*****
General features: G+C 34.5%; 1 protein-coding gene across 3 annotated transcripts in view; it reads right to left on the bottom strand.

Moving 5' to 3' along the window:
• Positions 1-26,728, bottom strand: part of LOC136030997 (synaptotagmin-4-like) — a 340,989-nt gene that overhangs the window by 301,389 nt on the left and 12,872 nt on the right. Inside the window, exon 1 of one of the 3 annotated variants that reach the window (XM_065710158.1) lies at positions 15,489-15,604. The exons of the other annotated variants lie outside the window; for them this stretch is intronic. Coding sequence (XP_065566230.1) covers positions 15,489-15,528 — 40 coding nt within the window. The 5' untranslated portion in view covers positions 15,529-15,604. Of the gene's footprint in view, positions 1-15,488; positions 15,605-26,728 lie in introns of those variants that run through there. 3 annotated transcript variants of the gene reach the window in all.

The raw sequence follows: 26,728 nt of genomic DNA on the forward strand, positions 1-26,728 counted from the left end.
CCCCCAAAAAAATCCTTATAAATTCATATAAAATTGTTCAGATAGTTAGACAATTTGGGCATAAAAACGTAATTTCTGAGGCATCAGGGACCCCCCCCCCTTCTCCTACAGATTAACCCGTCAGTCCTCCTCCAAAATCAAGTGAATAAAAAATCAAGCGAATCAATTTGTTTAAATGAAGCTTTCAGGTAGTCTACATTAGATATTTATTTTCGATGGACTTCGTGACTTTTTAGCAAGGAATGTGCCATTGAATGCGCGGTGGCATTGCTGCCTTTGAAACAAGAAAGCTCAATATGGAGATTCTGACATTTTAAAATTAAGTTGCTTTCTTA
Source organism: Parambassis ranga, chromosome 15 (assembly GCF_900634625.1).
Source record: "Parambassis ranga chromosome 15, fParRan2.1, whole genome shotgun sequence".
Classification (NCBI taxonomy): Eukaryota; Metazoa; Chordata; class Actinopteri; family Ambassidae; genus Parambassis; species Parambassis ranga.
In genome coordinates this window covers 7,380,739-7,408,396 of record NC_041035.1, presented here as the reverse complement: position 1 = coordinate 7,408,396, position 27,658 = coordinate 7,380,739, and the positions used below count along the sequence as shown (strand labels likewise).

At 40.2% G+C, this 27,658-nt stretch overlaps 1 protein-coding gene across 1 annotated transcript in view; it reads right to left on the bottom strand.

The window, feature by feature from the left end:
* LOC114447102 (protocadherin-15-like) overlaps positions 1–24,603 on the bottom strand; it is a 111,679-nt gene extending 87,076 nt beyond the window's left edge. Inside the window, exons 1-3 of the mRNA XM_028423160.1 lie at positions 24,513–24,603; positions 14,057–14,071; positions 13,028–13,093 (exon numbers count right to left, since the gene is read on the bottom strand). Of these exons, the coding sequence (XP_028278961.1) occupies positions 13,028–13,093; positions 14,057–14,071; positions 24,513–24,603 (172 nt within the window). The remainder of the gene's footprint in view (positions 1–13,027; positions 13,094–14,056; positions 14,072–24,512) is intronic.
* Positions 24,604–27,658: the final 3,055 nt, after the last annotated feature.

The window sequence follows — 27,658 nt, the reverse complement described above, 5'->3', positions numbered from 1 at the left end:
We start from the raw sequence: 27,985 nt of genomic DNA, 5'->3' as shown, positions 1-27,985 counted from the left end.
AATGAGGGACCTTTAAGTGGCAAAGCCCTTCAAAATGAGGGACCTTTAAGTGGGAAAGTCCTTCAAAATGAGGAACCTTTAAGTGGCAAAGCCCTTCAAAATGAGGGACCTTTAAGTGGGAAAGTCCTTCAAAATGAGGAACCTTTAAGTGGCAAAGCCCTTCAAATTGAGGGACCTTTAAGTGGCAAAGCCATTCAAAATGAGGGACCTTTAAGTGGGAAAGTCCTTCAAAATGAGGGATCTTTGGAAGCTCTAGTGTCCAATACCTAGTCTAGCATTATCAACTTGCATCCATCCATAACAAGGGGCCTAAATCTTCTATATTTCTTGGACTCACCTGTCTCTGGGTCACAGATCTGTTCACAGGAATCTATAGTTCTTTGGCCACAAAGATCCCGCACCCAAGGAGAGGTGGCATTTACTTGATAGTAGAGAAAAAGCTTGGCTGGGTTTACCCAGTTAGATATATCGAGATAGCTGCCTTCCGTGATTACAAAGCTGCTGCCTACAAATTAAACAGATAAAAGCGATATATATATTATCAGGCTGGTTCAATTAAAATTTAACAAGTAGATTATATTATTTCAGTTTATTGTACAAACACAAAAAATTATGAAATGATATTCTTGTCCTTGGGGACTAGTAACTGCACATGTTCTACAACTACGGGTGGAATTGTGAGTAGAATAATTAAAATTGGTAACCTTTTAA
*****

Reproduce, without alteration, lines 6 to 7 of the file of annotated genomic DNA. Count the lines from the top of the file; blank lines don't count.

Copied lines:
Source organism: Parambassis ranga, chromosome 15 (assembly GCF_900634625.1).
Source record: "Parambassis ranga chromosome 15, fParRan2.1, whole genome shotgun sequence".